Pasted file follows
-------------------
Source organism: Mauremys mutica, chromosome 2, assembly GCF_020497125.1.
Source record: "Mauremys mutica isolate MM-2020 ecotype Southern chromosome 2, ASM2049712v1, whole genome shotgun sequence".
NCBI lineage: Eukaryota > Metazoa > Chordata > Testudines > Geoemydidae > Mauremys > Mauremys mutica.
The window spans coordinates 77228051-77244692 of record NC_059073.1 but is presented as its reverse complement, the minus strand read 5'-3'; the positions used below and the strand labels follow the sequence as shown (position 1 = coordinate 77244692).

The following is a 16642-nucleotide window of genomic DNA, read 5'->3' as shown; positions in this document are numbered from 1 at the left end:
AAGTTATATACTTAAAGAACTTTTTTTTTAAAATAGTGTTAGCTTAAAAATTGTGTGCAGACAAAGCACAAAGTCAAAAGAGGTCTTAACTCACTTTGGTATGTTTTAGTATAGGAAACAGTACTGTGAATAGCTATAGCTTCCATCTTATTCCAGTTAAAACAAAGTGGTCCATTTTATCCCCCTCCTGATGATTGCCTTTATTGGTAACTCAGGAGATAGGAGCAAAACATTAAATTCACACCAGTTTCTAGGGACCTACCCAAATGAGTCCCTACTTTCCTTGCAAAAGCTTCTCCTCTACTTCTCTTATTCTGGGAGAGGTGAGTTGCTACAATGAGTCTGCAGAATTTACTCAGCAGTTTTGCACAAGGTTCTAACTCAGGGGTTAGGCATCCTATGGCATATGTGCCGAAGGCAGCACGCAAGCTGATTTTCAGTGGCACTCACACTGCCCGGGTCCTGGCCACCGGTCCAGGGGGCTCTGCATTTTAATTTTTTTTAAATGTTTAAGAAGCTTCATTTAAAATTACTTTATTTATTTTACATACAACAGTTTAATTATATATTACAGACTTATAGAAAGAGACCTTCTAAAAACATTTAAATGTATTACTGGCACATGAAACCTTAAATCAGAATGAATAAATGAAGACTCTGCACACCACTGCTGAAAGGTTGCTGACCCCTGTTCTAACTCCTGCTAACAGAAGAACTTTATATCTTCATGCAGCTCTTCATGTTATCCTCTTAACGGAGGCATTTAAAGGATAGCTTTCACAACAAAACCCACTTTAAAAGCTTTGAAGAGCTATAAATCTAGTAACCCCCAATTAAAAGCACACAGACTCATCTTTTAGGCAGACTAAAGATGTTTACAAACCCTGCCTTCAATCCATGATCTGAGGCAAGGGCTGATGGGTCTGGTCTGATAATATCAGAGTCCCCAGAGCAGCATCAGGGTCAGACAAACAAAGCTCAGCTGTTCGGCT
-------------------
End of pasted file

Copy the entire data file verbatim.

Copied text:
Source organism: Mauremys mutica, chromosome 2, assembly GCF_020497125.1.
Source record: "Mauremys mutica isolate MM-2020 ecotype Southern chromosome 2, ASM2049712v1, whole genome shotgun sequence".
NCBI lineage: Eukaryota > Metazoa > Chordata > Testudines > Geoemydidae > Mauremys > Mauremys mutica.
The window spans coordinates 77228051-77244692 of record NC_059073.1 but is presented as its reverse complement, the minus strand read 5'-3'; the positions used below and the strand labels follow the sequence as shown (position 1 = coordinate 77244692).

The following is a 16642-nucleotide window of genomic DNA, read 5'->3' as shown; positions in this document are numbered from 1 at the left end:
AAGTTATATACTTAAAGAACTTTTTTTTTAAAATAGTGTTAGCTTAAAAATTGTGTGCAGACAAAGCACAAAGTCAAAAGAGGTCTTAACTCACTTTGGTATGTTTTAGTATAGGAAACAGTACTGTGAATAGCTATAGCTTCCATCTTATTCCAGTTAAAACAAAGTGGTCCATTTTATCCCCCTCCTGATGATTGCCTTTATTGGTAACTCAGGAGATAGGAGCAAAACATTAAATTCACACCAGTTTCTAGGGACCTACCCAAATGAGTCCCTACTTTCCTTGCAAAAGCTTCTCCTCTACTTCTCTTATTCTGGGAGAGGTGAGTTGCTACAATGAGTCTGCAGAATTTACTCAGCAGTTTTGCACAAGGTTCTAACTCAGGGGTTAGGCATCCTATGGCATATGTGCCGAAGGCAGCACGCAAGCTGATTTTCAGTGGCACTCACACTGCCCGGGTCCTGGCCACCGGTCCAGGGGGCTCTGCATTTTAATTTTTTTTAAATGTTTAAGAAGCTTCATTTAAAATTACTTTATTTATTTTACATACAACAGTTTAATTATATATTACAGACTTATAGAAAGAGACCTTCTAAAAACATTTAAATGTATTACTGGCACATGAAACCTTAAATCAGAATGAATAAATGAAGACTCTGCACACCACTGCTGAAAGGTTGCTGACCCCTGTTCTAACTCCTGCTAACAGAAGAACTTTATATCTTCATGCAGCTCTTCATGTTATCCTCTTAACGGAGGCATTTAAAGGATAGCTTTCACAACAAAACCCACTTTAAAAGCTTTGAAGAGCTATAAATCTAGTAACCCCCAATTAAAAGCACACAGACTCATCTTTTAGGCAGACTAAAGATGTTTACAAACCCTGCCTTCAATCCATGATCTGAGGCAAGGGCTGATGGGTCTGGTCTGATAATATCAGAGTCCCCAGAGCAGCATCAGGGTCAGACAAACAAAGCTCAGCTGTTCGGCT